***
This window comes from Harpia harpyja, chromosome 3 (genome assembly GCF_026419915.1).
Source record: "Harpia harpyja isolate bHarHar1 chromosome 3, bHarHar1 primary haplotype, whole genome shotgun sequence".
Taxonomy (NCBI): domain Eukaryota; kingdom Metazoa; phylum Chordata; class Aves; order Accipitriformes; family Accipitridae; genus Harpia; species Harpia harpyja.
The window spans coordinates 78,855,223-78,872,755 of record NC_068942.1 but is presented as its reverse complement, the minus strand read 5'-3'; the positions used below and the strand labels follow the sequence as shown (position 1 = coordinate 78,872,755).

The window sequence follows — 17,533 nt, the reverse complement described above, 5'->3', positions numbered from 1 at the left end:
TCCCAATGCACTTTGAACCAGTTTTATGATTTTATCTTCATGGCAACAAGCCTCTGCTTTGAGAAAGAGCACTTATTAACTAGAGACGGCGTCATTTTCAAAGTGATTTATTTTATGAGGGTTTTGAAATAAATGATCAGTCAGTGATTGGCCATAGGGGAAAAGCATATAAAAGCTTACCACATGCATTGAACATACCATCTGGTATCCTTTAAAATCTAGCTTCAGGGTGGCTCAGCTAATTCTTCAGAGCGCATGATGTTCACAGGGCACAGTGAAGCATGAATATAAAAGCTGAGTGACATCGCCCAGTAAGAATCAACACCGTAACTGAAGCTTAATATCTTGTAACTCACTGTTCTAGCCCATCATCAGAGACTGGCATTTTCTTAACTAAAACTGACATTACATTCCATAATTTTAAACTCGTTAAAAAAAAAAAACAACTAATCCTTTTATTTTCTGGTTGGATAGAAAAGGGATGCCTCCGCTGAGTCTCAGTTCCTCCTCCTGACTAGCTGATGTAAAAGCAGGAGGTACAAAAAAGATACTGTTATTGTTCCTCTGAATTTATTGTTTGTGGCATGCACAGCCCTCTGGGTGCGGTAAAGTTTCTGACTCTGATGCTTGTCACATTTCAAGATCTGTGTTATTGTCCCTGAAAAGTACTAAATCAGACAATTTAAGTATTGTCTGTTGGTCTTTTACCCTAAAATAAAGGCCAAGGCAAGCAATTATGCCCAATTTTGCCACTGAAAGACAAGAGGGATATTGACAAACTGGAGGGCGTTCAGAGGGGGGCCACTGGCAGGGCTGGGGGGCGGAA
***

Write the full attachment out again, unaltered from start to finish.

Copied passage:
This window comes from Harpia harpyja, chromosome 3 (genome assembly GCF_026419915.1).
Source record: "Harpia harpyja isolate bHarHar1 chromosome 3, bHarHar1 primary haplotype, whole genome shotgun sequence".
Taxonomy (NCBI): domain Eukaryota; kingdom Metazoa; phylum Chordata; class Aves; order Accipitriformes; family Accipitridae; genus Harpia; species Harpia harpyja.
The window spans coordinates 78,855,223-78,872,755 of record NC_068942.1 but is presented as its reverse complement, the minus strand read 5'-3'; the positions used below and the strand labels follow the sequence as shown (position 1 = coordinate 78,872,755).

The window sequence follows — 17,533 nt, the reverse complement described above, 5'->3', positions numbered from 1 at the left end:
TCCCAATGCACTTTGAACCAGTTTTATGATTTTATCTTCATGGCAACAAGCCTCTGCTTTGAGAAAGAGCACTTATTAACTAGAGACGGCGTCATTTTCAAAGTGATTTATTTTATGAGGGTTTTGAAATAAATGATCAGTCAGTGATTGGCCATAGGGGAAAAGCATATAAAAGCTTACCACATGCATTGAACATACCATCTGGTATCCTTTAAAATCTAGCTTCAGGGTGGCTCAGCTAATTCTTCAGAGCGCATGATGTTCACAGGGCACAGTGAAGCATGAATATAAAAGCTGAGTGACATCGCCCAGTAAGAATCAACACCGTAACTGAAGCTTAATATCTTGTAACTCACTGTTCTAGCCCATCATCAGAGACTGGCATTTTCTTAACTAAAACTGACATTACATTCCATAATTTTAAACTCGTTAAAAAAAAAAAACAACTAATCCTTTTATTTTCTGGTTGGATAGAAAAGGGATGCCTCCGCTGAGTCTCAGTTCCTCCTCCTGACTAGCTGATGTAAAAGCAGGAGGTACAAAAAAGATACTGTTATTGTTCCTCTGAATTTATTGTTTGTGGCATGCACAGCCCTCTGGGTGCGGTAAAGTTTCTGACTCTGATGCTTGTCACATTTCAAGATCTGTGTTATTGTCCCTGAAAAGTACTAAATCAGACAATTTAAGTATTGTCTGTTGGTCTTTTACCCTAAAATAAAGGCCAAGGCAAGCAATTATGCCCAATTTTGCCACTGAAAGACAAGAGGGATATTGACAAACTGGAGGGCGTTCAGAGGGGGGCCACTGGCAGGGCTGGGGGGCGGAA